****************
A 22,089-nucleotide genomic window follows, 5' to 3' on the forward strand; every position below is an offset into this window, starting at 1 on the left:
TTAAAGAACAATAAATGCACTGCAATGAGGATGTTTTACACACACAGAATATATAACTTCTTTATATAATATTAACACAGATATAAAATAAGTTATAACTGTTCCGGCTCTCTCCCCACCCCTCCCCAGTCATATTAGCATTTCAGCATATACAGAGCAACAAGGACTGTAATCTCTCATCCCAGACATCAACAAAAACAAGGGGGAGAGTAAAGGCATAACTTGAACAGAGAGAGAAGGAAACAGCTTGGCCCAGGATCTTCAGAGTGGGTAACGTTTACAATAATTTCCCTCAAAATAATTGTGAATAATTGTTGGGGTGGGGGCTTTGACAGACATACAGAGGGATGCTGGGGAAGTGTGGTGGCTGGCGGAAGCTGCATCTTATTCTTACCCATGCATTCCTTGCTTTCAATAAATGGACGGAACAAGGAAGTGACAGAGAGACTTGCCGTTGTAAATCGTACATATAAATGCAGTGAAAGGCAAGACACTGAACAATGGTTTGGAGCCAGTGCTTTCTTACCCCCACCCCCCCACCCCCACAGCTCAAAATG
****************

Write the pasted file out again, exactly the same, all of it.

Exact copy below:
A 22,089-nucleotide genomic window follows, 5' to 3' on the forward strand; every position below is an offset into this window, starting at 1 on the left:
TTAAAGAACAATAAATGCACTGCAATGAGGATGTTTTACACACACAGAATATATAACTTCTTTATATAATATTAACACAGATATAAAATAAGTTATAACTGTTCCGGCTCTCTCCCCACCCCTCCCCAGTCATATTAGCATTTCAGCATATACAGAGCAACAAGGACTGTAATCTCTCATCCCAGACATCAACAAAAACAAGGGGGAGAGTAAAGGCATAACTTGAACAGAGAGAGAAGGAAACAGCTTGGCCCAGGATCTTCAGAGTGGGTAACGTTTACAATAATTTCCCTCAAAATAATTGTGAATAATTGTTGGGGTGGGGGCTTTGACAGACATACAGAGGGATGCTGGGGAAGTGTGGTGGCTGGCGGAAGCTGCATCTTATTCTTACCCATGCATTCCTTGCTTTCAATAAATGGACGGAACAAGGAAGTGACAGAGAGACTTGCCGTTGTAAATCGTACATATAAATGCAGTGAAAGGCAAGACACTGAACAATGGTTTGGAGCCAGTGCTTTCTTACCCCCACCCCCCCACCCCCACAGCTCAAAATG